Classical Pilates & The Apparatus
Joseph Pilates was a pioneer in exercise theory long before familiar terms like sports science and movement analysis were coined. Born in 1883, he suffered from asthma, rickets and rheumatic fever as a child but overcame these ailments through a range of exercise regimes. He devoted his life to studying and collating the exercise regimes, which he tested and explored himself and through working with patients during his internment in the UK during World War I.
The exercise method that Pilates developed was originally called ‘Contrology’. It involved a series of mat-based exercises that “develops the body uniformly, corrects wrong postures, restores physical vitality, invigorates the mind & elevates the spirit.” At the core of the Contrology method is a focus on the core postural muscles, spinal alignment and awareness of the breath. The exercises develop stability and poise through controlled motions, utilising oppositional forces to lengthen and strengthen the body. His book, ‘Return to Life through Contrology’, made these exercises available to the general public in 1945 and they have since gone on to form the core of the mat exercises that are taught in Classical Pilates classes around the world.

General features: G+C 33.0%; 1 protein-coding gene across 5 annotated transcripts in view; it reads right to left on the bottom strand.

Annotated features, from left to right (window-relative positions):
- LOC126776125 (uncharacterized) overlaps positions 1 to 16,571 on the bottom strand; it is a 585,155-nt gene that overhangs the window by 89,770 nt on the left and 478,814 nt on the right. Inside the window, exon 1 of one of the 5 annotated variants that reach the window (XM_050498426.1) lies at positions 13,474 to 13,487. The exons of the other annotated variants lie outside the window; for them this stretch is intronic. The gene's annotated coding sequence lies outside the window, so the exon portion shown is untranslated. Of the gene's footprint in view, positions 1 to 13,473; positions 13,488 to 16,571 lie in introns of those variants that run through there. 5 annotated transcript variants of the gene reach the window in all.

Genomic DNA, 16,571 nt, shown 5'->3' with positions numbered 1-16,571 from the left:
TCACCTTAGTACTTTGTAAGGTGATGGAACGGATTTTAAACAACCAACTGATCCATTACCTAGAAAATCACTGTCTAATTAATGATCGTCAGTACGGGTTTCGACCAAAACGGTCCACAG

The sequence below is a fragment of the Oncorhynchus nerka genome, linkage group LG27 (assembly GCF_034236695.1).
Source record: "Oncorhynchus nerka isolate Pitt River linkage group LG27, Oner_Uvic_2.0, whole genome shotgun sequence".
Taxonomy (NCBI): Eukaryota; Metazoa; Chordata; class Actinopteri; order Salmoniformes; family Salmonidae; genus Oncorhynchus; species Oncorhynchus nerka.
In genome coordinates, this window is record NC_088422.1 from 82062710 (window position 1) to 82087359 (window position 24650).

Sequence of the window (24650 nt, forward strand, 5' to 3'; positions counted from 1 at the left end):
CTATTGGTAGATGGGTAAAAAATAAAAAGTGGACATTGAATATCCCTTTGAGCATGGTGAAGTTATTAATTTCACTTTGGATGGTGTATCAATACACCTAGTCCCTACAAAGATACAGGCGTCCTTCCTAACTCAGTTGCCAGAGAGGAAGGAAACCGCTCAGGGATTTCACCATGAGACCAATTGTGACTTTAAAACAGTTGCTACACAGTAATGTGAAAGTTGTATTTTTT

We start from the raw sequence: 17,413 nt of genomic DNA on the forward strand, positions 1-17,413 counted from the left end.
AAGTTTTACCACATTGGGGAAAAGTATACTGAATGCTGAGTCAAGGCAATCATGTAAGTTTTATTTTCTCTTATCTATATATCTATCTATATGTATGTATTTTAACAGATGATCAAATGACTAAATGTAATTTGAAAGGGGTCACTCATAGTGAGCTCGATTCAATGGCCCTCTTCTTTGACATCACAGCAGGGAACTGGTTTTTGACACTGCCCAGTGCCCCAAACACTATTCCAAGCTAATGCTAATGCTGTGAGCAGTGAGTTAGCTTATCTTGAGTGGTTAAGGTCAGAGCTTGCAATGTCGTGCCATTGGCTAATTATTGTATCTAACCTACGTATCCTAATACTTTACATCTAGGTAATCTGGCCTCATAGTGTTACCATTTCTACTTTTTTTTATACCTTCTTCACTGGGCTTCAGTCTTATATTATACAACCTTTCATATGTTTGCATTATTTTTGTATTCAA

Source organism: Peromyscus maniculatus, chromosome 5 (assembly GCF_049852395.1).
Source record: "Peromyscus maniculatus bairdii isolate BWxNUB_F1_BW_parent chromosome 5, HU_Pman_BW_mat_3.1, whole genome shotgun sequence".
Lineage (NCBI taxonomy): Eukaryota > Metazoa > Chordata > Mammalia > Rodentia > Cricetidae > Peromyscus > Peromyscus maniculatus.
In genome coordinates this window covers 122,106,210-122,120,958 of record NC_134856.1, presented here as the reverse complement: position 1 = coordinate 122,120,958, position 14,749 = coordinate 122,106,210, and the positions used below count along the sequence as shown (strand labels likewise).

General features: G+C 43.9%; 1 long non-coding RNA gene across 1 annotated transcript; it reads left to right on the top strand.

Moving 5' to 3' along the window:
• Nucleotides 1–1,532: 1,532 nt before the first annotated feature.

Joseph Pilates’ ingenious use of springs, pulleys and straps within the Contrology apparatus provides gentle resistance, ensures greater precision and more control in the execution of the movements. The Classical Pilates apparatus that emerged from his years of research include the Universal Reformer, the Cadillac and the Wunda Chair.